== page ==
Shipper: What’s ‘Good for Drivers is Good For Business’

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Posted on June 5th 2015 7:44 PM

American Woodmark Corporation is building a driver lounge in its Moorefield, West Virginia facility as part of a $30 million expansion project. The free Wi-Fi, refreshments, restrooms with showers, and other amenities in the lounge could rival those of any commercial or private fleet.

Except, American Woodmark does not have any trucks or drivers. It is the largest independent manufacturer of kitchen and bath cabinets in the United States. John Boyer, the corporate transportation manager, says that not being driver friendly in today’s market is risky business for shippers, reports CCJ magazine.

Boyer joined three other panelists at the CCJ Spring Symposium to discuss “building lasting shipper-carrier relationships.”

CCJ reports:

Boyer said his company is looking for ways to improve the experience for carriers and drivers. It has been running a campaign called the Woodmark WAY (We Appreciate You) that is “all about what we can do to make things better for the driver as they move into and out of our facilities, and what can we do to make it better for the carrier to be more efficient.”

Having equipment and drivers flow through its facilities in an efficient manner helps keep costs down, but “it’s also the right thing to do,” he said. The company will soon be adding kiosks in its facilities so that drivers can print out their bills of lading, similar to the kiosks at airports to print boarding tickets, as well as status boards to monitor when their loads will be completed and ready for pickup.

American Woodmark has got the average wait time for drivers at its facilities down to about 30 minutes, he said. This has been possible by pre-loading trailers for drop-and-hook operations. “I think it is my responsibility to make sure that these folks get in and can take a load and get out. We are the controllers of that.”

Creating awareness with customers of problems such as detention time at docks is the first step towards a solution, said panelist Daniel Strong, president and chief executive of Super Service, a regional dry van truckload carrier based in Grand Rapids, Mich. In recent discussions with shippers, the company’s sales team has been focusing heavily on turnaround time.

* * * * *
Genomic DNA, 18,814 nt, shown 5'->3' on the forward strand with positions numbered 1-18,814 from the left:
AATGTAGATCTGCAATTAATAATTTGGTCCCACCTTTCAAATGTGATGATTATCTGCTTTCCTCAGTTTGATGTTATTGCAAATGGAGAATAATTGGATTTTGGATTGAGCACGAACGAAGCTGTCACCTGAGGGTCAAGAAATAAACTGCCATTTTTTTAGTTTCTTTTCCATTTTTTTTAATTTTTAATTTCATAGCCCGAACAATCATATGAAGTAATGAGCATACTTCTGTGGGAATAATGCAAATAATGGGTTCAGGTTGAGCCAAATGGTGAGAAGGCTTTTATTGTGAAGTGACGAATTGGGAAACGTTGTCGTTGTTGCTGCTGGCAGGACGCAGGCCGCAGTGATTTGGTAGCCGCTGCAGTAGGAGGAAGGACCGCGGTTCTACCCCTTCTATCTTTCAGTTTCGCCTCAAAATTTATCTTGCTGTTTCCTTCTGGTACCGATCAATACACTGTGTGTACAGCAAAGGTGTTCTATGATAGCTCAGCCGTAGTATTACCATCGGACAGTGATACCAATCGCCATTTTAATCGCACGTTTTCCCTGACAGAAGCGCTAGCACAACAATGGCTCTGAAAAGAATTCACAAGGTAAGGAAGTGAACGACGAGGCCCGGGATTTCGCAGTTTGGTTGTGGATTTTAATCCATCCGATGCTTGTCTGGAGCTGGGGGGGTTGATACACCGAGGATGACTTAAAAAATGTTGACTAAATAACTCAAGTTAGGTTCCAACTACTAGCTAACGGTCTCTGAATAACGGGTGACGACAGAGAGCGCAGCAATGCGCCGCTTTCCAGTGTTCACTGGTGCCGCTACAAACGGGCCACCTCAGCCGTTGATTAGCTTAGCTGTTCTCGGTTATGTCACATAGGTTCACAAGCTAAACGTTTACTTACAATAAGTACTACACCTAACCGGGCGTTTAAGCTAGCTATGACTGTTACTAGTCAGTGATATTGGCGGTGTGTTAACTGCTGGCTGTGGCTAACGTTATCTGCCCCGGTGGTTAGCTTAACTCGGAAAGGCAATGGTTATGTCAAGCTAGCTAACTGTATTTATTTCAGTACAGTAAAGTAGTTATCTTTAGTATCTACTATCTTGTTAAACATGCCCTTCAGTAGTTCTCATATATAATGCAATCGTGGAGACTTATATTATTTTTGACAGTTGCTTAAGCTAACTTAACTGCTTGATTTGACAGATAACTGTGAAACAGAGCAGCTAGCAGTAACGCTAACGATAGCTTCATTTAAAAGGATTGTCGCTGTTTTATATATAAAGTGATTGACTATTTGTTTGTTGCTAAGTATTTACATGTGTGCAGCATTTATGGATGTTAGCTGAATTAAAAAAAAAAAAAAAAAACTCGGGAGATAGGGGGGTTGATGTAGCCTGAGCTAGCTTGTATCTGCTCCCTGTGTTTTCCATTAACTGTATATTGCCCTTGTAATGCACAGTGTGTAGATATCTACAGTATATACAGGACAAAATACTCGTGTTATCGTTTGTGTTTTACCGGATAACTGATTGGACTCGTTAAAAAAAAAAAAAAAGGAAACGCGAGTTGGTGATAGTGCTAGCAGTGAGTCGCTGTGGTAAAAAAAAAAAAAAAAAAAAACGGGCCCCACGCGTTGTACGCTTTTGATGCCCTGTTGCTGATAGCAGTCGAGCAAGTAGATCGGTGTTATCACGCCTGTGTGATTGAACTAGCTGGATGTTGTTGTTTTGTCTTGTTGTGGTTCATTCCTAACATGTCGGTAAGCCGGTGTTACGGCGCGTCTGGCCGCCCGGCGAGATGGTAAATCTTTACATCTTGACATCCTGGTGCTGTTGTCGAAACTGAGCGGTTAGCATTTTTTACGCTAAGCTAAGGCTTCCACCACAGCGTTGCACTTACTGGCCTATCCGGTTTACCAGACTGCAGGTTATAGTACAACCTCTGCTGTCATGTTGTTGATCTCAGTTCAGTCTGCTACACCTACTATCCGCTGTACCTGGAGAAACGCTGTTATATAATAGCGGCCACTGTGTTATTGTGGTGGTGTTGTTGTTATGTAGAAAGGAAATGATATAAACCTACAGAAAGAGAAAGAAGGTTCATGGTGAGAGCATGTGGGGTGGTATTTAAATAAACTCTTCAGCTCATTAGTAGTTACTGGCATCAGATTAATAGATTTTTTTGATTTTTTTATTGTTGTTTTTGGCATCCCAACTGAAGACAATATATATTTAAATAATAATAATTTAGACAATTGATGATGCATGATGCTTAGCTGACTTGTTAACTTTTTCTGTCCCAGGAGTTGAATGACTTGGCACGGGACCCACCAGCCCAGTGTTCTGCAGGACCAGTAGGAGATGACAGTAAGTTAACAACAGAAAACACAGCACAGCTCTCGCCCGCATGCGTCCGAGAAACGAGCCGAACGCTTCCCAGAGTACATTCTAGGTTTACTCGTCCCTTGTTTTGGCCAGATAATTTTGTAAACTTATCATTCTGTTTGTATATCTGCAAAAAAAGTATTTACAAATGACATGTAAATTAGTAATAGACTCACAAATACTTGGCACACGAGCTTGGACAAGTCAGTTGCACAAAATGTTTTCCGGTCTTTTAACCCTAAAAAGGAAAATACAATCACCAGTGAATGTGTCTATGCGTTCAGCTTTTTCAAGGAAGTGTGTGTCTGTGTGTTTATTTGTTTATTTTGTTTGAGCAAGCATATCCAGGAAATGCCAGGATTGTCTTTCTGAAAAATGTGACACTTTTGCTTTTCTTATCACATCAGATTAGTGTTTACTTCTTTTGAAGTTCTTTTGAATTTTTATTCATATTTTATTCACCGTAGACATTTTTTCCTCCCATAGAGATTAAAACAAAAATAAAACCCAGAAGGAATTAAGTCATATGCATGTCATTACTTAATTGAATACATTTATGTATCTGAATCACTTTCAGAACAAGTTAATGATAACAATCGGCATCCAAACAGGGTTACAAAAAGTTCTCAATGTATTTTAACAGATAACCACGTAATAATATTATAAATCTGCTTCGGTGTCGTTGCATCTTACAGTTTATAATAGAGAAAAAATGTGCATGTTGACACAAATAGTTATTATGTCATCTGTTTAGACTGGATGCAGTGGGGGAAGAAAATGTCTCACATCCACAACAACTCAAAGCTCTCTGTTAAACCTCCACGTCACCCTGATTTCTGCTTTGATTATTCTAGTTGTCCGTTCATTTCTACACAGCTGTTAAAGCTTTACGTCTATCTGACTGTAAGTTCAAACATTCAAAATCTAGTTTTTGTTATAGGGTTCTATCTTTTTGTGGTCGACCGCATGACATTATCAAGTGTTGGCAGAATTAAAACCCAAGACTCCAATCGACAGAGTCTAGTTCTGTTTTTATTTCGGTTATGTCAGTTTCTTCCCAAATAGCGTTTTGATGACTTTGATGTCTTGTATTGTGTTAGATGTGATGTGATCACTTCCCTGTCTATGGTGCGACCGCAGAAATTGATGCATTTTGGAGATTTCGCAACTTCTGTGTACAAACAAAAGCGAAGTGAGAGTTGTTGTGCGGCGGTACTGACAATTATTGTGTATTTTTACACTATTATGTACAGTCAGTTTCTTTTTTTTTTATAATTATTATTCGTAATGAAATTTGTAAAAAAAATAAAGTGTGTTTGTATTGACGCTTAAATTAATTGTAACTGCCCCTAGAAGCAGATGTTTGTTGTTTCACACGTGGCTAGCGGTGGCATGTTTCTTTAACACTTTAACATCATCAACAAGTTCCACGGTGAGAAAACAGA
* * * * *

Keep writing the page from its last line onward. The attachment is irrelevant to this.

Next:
“I think as we move forward any shipper that is not drop and hook falls to the bottom (of the list) when it comes to whose loads are we going to pick up today,” he said.

Super Service has lowered its timetable for driver detention pay from four to two hours and aggressively increased the amount of drop-and-hook freight in its network. The company has also been successful in working with its largest customers to create more predictable schedules for drivers. Its incoming orders in committed lanes are now more evenly balanced throughout the week.

Jim Ward, president and chief executive of truckload carrier D.M. Bowman, added that despite the many improvements “there is still a lot of inefficiencies in the system today.” And with the industry moving toward full adoption of electronic logging devices, shippers and carriers will no longer be able to make up lost productivity.

“The shipper is buying and we are selling drivers’ hours, and so the more efficient we can be with drivers’ hours, the more efficient the supply chain is going to be.”

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